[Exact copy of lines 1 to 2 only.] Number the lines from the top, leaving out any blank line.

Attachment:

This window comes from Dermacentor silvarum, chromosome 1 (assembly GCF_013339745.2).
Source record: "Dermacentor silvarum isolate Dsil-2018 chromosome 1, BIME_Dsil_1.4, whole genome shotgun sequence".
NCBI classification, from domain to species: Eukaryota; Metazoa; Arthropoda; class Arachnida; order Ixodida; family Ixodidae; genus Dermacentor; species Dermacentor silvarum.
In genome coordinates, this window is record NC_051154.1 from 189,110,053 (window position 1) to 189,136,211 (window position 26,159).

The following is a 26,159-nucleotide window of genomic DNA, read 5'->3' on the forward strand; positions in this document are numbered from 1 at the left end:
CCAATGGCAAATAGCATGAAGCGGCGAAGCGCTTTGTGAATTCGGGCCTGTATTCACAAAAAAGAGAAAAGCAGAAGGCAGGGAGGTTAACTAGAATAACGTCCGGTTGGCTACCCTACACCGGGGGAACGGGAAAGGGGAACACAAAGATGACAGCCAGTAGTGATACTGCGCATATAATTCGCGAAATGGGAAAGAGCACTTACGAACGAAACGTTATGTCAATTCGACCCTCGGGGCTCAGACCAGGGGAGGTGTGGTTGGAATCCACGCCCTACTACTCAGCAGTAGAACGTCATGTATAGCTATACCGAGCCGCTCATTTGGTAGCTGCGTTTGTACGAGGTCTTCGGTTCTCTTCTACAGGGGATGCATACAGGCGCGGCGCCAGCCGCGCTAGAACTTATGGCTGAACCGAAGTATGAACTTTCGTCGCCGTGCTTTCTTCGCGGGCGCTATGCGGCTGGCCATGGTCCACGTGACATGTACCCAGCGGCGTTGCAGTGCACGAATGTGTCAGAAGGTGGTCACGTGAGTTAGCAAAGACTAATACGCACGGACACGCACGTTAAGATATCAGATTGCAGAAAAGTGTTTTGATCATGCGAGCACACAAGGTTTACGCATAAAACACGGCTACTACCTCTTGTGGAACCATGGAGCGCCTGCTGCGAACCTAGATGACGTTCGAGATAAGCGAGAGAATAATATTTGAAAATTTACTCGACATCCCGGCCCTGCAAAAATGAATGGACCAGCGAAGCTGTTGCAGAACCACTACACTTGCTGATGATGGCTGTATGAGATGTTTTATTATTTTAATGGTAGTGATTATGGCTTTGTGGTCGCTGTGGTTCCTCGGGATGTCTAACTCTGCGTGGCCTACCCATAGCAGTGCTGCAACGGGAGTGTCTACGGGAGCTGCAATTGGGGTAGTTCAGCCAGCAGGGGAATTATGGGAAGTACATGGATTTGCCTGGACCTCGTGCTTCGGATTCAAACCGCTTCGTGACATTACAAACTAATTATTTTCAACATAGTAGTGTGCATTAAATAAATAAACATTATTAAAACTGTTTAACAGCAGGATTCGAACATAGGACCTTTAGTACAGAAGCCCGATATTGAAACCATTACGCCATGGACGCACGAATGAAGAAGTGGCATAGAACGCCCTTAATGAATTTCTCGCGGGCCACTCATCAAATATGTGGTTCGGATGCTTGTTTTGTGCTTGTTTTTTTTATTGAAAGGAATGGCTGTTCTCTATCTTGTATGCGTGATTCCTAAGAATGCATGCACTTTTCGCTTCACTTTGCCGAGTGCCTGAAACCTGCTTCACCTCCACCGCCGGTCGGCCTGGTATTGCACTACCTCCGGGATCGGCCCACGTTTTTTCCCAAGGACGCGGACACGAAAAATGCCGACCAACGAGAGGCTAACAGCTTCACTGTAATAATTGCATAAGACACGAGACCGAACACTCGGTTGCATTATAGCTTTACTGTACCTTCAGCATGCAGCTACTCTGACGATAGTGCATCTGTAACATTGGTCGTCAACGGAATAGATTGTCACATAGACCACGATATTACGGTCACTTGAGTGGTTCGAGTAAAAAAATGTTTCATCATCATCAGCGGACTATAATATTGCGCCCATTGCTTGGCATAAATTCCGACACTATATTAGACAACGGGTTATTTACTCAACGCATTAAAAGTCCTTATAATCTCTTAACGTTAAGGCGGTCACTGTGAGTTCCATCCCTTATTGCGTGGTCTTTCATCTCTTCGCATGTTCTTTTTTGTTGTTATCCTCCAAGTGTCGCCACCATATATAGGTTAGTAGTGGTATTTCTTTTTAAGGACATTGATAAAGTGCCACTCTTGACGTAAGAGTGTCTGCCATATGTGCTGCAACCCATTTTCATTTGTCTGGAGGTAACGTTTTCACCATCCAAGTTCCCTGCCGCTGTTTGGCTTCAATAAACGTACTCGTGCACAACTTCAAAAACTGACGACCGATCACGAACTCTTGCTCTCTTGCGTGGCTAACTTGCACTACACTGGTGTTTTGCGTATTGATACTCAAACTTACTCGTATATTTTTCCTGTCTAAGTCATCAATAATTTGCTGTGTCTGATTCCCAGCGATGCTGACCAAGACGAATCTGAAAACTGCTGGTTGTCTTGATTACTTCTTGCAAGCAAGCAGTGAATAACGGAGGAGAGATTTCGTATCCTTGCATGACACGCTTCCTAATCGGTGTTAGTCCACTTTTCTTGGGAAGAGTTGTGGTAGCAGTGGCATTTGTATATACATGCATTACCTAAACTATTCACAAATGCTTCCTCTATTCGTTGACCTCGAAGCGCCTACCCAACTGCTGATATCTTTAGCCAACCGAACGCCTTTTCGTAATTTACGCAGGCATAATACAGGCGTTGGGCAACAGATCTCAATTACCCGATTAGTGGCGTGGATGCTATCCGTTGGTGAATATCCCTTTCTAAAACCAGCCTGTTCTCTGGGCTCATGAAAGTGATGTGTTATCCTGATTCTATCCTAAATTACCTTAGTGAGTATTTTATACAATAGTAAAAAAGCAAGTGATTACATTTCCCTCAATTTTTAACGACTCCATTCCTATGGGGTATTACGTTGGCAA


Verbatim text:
This window comes from Dermacentor silvarum, chromosome 1 (assembly GCF_013339745.2).
Source record: "Dermacentor silvarum isolate Dsil-2018 chromosome 1, BIME_Dsil_1.4, whole genome shotgun sequence".